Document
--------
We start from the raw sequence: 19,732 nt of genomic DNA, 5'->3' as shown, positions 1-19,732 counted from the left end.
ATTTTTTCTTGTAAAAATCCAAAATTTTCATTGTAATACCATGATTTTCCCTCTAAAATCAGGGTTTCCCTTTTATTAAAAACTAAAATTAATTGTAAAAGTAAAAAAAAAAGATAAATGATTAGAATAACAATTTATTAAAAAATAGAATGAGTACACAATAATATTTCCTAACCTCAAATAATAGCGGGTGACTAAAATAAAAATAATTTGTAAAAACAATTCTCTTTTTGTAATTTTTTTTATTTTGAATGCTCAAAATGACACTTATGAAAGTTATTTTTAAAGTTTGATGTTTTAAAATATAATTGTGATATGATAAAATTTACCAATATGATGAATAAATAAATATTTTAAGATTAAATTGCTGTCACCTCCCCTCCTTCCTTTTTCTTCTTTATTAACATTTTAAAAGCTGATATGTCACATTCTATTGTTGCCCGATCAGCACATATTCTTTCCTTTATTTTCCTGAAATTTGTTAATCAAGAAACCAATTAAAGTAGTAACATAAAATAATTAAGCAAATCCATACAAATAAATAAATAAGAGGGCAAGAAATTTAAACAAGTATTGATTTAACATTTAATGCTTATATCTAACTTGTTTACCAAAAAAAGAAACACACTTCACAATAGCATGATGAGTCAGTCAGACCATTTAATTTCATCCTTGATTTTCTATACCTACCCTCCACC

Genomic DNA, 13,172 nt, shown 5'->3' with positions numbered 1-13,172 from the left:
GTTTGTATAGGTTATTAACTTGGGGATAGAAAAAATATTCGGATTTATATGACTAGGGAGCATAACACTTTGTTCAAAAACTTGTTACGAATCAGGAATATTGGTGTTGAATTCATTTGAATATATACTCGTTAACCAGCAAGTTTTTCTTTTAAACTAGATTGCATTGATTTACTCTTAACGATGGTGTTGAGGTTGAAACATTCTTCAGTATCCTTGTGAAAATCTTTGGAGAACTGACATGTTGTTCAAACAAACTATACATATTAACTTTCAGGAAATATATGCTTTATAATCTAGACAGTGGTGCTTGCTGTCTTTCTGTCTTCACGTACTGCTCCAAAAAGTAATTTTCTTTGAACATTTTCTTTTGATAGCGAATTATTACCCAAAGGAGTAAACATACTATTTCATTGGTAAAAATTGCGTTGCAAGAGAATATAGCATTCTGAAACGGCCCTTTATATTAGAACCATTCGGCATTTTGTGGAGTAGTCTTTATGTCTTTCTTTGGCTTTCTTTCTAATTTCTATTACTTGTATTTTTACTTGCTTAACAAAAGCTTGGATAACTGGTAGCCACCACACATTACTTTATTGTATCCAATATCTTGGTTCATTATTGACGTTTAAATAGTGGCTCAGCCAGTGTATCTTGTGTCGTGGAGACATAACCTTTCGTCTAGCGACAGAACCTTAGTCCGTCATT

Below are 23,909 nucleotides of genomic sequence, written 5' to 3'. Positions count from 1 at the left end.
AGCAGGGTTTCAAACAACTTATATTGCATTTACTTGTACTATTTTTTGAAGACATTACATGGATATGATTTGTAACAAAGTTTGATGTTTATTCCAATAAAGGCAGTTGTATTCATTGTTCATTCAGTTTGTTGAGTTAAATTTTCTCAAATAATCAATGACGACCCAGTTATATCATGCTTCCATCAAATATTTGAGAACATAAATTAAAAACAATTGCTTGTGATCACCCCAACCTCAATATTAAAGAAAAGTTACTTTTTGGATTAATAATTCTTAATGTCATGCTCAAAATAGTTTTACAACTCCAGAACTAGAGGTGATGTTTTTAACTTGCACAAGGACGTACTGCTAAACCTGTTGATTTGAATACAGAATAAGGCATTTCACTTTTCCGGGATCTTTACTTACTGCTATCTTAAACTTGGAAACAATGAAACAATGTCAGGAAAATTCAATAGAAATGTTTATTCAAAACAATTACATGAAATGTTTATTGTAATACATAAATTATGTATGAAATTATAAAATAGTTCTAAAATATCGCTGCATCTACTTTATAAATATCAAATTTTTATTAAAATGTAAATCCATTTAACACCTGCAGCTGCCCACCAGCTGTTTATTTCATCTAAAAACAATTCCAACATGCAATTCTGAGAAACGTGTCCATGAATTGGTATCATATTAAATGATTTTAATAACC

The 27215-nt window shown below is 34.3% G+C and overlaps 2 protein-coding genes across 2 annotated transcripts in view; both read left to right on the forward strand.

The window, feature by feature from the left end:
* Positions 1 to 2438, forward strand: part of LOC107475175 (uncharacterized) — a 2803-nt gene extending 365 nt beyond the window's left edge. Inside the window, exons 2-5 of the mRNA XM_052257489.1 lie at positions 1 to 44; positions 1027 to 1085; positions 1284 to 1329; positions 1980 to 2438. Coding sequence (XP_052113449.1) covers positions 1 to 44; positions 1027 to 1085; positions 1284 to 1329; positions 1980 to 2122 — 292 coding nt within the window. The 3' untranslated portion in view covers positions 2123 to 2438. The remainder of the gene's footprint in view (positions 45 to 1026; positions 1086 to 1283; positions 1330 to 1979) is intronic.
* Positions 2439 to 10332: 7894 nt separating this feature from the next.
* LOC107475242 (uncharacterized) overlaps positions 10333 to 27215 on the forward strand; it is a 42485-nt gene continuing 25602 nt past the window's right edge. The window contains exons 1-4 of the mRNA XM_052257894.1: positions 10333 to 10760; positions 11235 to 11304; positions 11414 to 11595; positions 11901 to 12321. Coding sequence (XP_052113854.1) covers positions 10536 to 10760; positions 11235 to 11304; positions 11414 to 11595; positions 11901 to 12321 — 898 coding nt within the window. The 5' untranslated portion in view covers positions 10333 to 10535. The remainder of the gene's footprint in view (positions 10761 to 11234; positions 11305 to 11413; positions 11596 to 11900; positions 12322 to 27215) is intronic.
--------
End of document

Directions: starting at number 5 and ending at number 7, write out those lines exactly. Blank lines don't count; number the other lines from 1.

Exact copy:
Below are 23,909 nucleotides of genomic sequence, written 5' to 3'. Positions count from 1 at the left end.
AGCAGGGTTTCAAACAACTTATATTGCATTTACTTGTACTATTTTTTGAAGACATTACATGGATATGATTTGTAACAAAGTTTGATGTTTATTCCAATAAAGGCAGTTGTATTCATTGTTCATTCAGTTTGTTGAGTTAAATTTTCTCAAATAATCAATGACGACCCAGTTATATCATGCTTCCATCAAATATTTGAGAACATAAATTAAAAACAATTGCTTGTGATCACCCCAACCTCAATATTAAAGAAAAGTTACTTTTTGGATTAATAATTCTTAATGTCATGCTCAAAATAGTTTTACAACTCCAGAACTAGAGGTGATGTTTTTAACTTGCACAAGGACGTACTGCTAAACCTGTTGATTTGAATACAGAATAAGGCATTTCACTTTTCCGGGATCTTTACTTACTGCTATCTTAAACTTGGAAACAATGAAACAATGTCAGGAAAATTCAATAGAAATGTTTATTCAAAACAATTACATGAAATGTTTATTGTAATACATAAATTATGTATGAAATTATAAAATAGTTCTAAAATATCGCTGCATCTACTTTATAAATATCAAATTTTTATTAAAATGTAAATCCATTTAACACCTGCAGCTGCCCACCAGCTGTTTATTTCATCTAAAAACAATTCCAACATGCAATTCTGAGAAACGTGTCCATGAATTGGTATCATATTAAATGATTTTAATAACC

The 27215-nt window shown below is 34.3% G+C and overlaps 2 protein-coding genes across 2 annotated transcripts in view; both read left to right on the forward strand.